New Page 1
Some $50 million in state funds intended for low-income housing would instead
be used to finance high-speed Internet services for businesses under the Engler
administration's latest corporate welfare scheme.
Such financial finagling underscores the dangers of government interference
in the marketplace.
Gov. John Engler identified broadband deployment among the priorities of his
final term, claiming that a shortage of high-speed Internet lines was hampering
economic development. After intensive lobbying over the course of three months,
he won legislative approval in March for creation of a state authority to
provide low-cost financing for high-speed Internet access. But lawmakers
rejected the governor's appeal for a new tax with which to fund the operation.
Administration officials, however, have quietly devised a strategy to obtain
public funds for the broadband agency and thus subvert the Legislature's
Under the plan, the Michigan Housing Development Authority, which is charged
with increasing the supply of housing for low-income families and seniors, would
purchase a $50 million bond from the new broadband agency. Some $20 million
would be earmarked for a "reserve fund" to back the sale of more tax-free
bonds the broadband authority plans to sell to finance its projects. Another $30
million would cover the agency's administrative costs, estimated at $2.3
million annually, as well as to directly fund new broadband infrastructure.
That MSHDA has $50 million lying around suggests either it is negligent in
fulfilling its obligations or is suffering a serious case of mission creep.
While the housing authority is supposedly self-sufficient in terms of generating
operating revenue through housing investments, it was the citizens of Michigan
who originally financed the program. And there are more than a few taxpayers who
undoubtedly would appreciate some form of repayment now that the authority is so
Asked by the Mackinac Center for Public Policy how the broadband investment
serves MSHDA's goals, authority Director James Logue replied: "We're not
primarily looking at it from that perspective." As to whether this would
represent a typical investment for MSHDA, Mr. Logue said, "It is certainly
somewhat of a different one." He did point out, however, that the broadband
agency has committed to providing subsidized Internet access for MSHDA clients-a
good many of which, we note, will not own a PC.
Meanwhile, this funding proposition plainly contradicts the Engler
administration's oft-repeated pledge that Lansing would not own or operate any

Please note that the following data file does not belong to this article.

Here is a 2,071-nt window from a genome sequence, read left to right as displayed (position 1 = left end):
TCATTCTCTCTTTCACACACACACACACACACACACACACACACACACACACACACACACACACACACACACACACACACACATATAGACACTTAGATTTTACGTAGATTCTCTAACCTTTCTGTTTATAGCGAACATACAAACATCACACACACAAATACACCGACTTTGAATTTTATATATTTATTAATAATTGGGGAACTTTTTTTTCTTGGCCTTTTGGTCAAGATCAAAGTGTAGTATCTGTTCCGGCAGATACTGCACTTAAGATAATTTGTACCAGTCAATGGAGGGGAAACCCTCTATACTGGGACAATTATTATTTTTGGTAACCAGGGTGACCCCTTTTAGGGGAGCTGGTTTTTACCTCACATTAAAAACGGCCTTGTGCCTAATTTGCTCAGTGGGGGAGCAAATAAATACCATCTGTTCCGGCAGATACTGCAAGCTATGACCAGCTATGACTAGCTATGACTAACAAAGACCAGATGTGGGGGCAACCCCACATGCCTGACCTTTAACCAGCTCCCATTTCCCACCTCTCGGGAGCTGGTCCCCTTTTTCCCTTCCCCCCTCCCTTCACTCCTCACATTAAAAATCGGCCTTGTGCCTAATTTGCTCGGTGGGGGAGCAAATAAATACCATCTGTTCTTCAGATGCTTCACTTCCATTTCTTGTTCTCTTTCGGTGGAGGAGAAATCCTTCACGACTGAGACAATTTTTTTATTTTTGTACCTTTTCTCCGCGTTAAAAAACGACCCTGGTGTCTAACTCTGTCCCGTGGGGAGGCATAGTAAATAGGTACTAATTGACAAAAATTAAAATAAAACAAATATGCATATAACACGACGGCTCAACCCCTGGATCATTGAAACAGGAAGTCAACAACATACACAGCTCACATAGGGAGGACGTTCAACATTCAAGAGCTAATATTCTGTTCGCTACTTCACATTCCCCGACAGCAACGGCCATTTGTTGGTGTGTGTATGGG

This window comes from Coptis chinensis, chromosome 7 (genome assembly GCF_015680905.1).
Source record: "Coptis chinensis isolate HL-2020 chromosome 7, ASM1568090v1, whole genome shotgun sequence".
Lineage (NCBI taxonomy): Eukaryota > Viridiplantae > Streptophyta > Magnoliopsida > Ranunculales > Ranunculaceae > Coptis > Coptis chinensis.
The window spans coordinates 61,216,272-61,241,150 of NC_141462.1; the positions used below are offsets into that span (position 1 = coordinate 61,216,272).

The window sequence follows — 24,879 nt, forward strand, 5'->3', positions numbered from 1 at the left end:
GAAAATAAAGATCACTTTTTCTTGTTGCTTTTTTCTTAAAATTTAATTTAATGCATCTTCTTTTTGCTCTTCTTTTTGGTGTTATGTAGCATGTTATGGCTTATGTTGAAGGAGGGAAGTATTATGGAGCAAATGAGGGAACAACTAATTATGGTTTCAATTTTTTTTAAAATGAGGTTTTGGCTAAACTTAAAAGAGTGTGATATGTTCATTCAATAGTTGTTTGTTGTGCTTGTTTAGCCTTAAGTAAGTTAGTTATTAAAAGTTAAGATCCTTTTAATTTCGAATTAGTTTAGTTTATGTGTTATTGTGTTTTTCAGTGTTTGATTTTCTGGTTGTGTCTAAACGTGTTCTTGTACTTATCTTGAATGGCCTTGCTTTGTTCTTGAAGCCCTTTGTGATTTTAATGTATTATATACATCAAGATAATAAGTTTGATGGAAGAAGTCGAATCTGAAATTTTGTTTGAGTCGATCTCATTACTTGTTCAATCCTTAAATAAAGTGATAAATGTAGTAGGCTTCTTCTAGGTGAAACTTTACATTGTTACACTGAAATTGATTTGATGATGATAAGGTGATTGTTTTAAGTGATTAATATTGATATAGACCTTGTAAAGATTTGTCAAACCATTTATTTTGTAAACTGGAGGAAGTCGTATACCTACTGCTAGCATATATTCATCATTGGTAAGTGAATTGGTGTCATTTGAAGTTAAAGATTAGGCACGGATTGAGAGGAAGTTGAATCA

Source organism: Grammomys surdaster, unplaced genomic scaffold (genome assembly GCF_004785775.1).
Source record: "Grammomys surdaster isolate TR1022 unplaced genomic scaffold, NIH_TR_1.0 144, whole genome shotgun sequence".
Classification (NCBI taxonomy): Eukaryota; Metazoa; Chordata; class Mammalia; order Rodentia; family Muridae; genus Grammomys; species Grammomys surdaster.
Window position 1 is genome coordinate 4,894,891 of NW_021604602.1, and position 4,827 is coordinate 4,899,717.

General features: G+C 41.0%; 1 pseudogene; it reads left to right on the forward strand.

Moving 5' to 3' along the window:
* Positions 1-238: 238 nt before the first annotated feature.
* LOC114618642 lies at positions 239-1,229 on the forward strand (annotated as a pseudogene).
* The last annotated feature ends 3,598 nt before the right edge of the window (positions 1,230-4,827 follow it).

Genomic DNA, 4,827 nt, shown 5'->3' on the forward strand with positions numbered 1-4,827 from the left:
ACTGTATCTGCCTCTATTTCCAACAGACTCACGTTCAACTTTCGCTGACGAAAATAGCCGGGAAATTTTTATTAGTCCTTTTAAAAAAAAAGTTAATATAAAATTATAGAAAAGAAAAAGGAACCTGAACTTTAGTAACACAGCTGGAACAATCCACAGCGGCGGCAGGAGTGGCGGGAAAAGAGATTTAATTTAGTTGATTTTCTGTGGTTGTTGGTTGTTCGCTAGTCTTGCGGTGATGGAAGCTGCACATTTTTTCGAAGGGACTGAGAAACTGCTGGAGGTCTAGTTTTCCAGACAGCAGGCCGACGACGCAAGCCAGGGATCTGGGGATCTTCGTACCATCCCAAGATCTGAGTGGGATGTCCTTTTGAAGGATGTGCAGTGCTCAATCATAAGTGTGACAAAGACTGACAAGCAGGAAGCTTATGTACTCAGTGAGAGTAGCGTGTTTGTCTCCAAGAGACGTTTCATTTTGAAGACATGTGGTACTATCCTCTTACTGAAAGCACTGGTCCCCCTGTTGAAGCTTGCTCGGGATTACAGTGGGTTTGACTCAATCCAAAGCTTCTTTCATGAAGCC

portion of the broadband network. Indeed, the broadband plan proposed last year
by the Michigan Economic Development Corp. stated that "(w)hile government, at
all levels, must act as a facilitator to make LinkMichigan a reality, the .
concepts and activities outlined below are all premised by the assumption that
the private sector will step forward to own, operate and manage needed
The fact that the Engler administration must rely on government funds to
kick-start its broadband ambitions indicates that private investors evidently
are unconvinced of its merits.
And with good reason. Contrary to MEDC claims that Michigan lags in broadband
infrastructure, the state actually ranks 10th nationwide in the number of
high-speed lines, and 11th in the number of broadband service providers. The
Telecommunications Association of Michigan reports that T-1 lines are available
across 91 percent of Michigan's rural telephone exchanges and nearly 100
percent of Ameritech exchanges. Some 73 percent of the state has access to
As it is, thousands of miles of unused cable lay buried across Michigan. A
January survey of 600 Michigan residents indicates that the broadband "problem"
is not lack of infrastructure, but lackluster demand. Only 5 percent of
respondents reported to Lansing-based pollster EPIC/MRA ever having tried to
purchase broadband service. Internet service was reported "acceptable," "fast,"
or "very fast" by 72 percent, while only 22 percent called their service "slow."
When asked what would increase their Internet use, 26 percent said nothing
would; next in line, with 17 percent, was pornography.
Gov. Engler is correct in stating that broadband technology can increase
efficiency and spur innovation. But his projections of a $440-billion boost to
the state economy, and creation of 550,000 new jobs, are hype. These forecasts
are the product of a costly study by Gartner Consulting of Stamford, Conn. When
questioned by the Mackinac Center for Public Policy about the methodology used
to estimate the effects of the Engler plan, analyst Behram Dalal of Gartner
Consulting acknowledged that his economic assumptions were, in fact, "arbitrary,"
and their approach "unique."
Gov. Engler may have the best of intentions in wanting to expand Michigan's
broadband network. But determining the appropriate supply of high-speed Internet
lines is a task best left to individuals who, by virtue of risking their own
capital, are far more expert in investment decisions. The fact that the
administration considers it necessary to pursue back door financing hardly
inspires confidence in the governor's broadband plan.